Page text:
4. The computer-implemented method of claim 1, wherein traversing the multilayered spatial tree, each child filter includes a less selective filtering word in a region of interest such that the filtering word points to no more than a maximum number of children nodes, the maximum number being preset.
5. The computer-implemented method of claim 1, wherein traversing the multilayered spatial tree at each node associated with the corresponding hybrid filter comprises:
finding the query keyword prefix through the object filter associated with the node; and
if the query keyword prefix is not found in the object filter, finding the query keyword prefix through the child filter associated with the node.
6. The computer-implemented method of claim 1, further comprising:
encoding each filtering word included in the corresponding hybrid filter of each node using a dictionary trie constructed by tokenizing the dataset such that the filtering word is represented by a corresponding interval defined by the filtering word's beginning node and ending node on the dictionary trie; and
encoding the query keyword prefix using the dictionary trie such that the query keyword prefix is represented by a corresponding interval defined by the query keyword prefix's beginning node and an ending node on the dictionary trie.
7. The computer-implemented method of claim 6, wherein traversing the multilayered spatial tree at each node associated with a corresponding hybrid filter comprises:
searching the query keyword prefix through the object filter associated with the node by comparing the interval of the query keyword prefix and the intervals of the filtering words in the object filter; and
if the query keyword prefix is not found in the object filter, searching the query keyword prefix through the child filter associated with the node by comparing the interval of the query keyword prefix and the intervals of the filtering words in the child filter.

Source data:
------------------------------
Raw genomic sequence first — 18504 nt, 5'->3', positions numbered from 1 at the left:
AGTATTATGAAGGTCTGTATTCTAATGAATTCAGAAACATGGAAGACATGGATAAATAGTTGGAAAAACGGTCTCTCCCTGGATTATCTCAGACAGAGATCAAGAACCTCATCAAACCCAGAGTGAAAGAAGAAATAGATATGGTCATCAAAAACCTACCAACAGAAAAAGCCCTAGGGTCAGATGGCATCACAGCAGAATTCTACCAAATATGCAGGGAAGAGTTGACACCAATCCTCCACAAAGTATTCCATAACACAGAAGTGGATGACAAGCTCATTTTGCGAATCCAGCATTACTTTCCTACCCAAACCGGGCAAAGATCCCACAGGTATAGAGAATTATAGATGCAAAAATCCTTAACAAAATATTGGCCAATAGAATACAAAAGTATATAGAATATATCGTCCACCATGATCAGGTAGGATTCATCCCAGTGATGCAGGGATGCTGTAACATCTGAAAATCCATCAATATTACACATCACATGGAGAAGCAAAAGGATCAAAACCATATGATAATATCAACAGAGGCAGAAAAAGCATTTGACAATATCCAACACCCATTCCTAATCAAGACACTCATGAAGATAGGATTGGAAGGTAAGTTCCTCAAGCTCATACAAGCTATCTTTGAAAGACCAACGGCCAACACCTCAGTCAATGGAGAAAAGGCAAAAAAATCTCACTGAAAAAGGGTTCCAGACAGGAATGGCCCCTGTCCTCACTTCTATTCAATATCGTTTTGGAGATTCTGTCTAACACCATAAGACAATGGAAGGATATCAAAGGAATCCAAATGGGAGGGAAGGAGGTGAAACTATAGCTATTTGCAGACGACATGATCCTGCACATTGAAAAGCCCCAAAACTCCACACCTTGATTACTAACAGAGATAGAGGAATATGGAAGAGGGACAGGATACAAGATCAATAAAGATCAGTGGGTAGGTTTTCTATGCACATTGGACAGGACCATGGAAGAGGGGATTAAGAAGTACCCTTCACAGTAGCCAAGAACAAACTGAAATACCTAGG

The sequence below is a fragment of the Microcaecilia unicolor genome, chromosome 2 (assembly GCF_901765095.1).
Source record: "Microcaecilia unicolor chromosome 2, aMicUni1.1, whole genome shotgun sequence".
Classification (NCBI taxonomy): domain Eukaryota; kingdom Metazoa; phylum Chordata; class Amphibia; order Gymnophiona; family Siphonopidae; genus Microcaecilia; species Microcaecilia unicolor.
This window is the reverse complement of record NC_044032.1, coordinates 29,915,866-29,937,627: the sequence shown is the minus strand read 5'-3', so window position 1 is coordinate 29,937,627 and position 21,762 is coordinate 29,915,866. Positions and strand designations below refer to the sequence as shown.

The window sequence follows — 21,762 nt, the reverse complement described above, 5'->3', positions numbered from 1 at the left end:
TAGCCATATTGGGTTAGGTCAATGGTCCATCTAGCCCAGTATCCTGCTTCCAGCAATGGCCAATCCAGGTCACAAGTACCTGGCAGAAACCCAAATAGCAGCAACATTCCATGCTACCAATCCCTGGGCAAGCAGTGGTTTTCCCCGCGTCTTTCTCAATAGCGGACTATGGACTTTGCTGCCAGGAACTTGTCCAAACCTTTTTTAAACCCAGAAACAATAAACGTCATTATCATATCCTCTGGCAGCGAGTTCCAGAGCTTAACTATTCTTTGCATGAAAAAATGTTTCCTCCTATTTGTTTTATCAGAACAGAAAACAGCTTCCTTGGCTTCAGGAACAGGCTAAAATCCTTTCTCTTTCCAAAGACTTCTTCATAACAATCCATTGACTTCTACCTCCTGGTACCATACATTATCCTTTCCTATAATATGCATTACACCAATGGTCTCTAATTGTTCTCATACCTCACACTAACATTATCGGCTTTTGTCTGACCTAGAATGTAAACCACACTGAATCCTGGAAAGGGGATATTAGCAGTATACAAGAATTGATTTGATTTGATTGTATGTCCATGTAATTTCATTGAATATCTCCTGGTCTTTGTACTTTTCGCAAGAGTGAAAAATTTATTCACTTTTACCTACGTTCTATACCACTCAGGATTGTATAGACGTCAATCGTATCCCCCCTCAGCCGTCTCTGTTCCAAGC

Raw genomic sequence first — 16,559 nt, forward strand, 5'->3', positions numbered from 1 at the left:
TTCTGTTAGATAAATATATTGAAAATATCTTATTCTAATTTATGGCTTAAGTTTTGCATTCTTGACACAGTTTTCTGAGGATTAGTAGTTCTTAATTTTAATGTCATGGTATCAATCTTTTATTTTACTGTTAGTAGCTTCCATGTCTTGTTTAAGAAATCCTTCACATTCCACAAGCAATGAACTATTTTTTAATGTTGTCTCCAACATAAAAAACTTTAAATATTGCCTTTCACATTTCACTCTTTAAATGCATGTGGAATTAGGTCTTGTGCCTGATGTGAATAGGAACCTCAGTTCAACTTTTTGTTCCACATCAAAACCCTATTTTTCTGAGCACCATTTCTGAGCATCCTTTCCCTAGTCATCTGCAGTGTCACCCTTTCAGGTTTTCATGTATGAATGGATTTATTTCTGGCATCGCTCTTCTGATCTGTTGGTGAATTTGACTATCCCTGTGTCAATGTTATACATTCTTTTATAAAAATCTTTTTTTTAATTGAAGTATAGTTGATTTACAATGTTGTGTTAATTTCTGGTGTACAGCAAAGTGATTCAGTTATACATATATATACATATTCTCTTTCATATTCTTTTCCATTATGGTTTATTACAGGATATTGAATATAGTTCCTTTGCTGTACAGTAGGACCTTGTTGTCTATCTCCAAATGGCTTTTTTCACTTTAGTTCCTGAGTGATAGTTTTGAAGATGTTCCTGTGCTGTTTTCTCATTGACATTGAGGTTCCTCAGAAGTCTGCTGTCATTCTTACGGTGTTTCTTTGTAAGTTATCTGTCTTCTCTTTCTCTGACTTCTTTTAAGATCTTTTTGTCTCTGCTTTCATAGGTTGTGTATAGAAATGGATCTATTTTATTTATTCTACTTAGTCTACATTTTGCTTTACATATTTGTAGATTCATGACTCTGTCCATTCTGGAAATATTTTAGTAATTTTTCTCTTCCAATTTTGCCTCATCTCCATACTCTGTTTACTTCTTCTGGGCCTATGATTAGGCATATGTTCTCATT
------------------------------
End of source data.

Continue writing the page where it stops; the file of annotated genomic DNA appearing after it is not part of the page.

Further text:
8. The computer-implemented method of claim 7, wherein searching the query keyword prefix, the intervals are each a numerical interval, and searching the query keyword prefix through the hybrid filter comprises performing a binary search.
9. The computer-implemented method of claim 1, wherein traversing a multilayered spatial tree, the termination condition comprises a successful identification of a record, and the method further comprising:
verifying that the identified record has the query keyword prefix.
10. The computer-implemented method of claim 1, where the dataset of multiple records include a plurality of keywords, and wherein traversing the multilayered spatial tree corresponding to the dataset, each keyword contained in the multiple records is represented by a keyword ID.
11. The computer-implemented method of claim 10, where each record in the dataset is represented by a forward list storing the keyword IDs of the keywords contained in the record, wherein traversing the multilayered spatial tree in order to verify if a prefix is actually contained by any keyword of a record, only one binary search is performed.
12. The computer-implemented method of claim 10, where each keyword ID of the keyword is a unique integer assigned to the corresponding keyword, the method further comprising: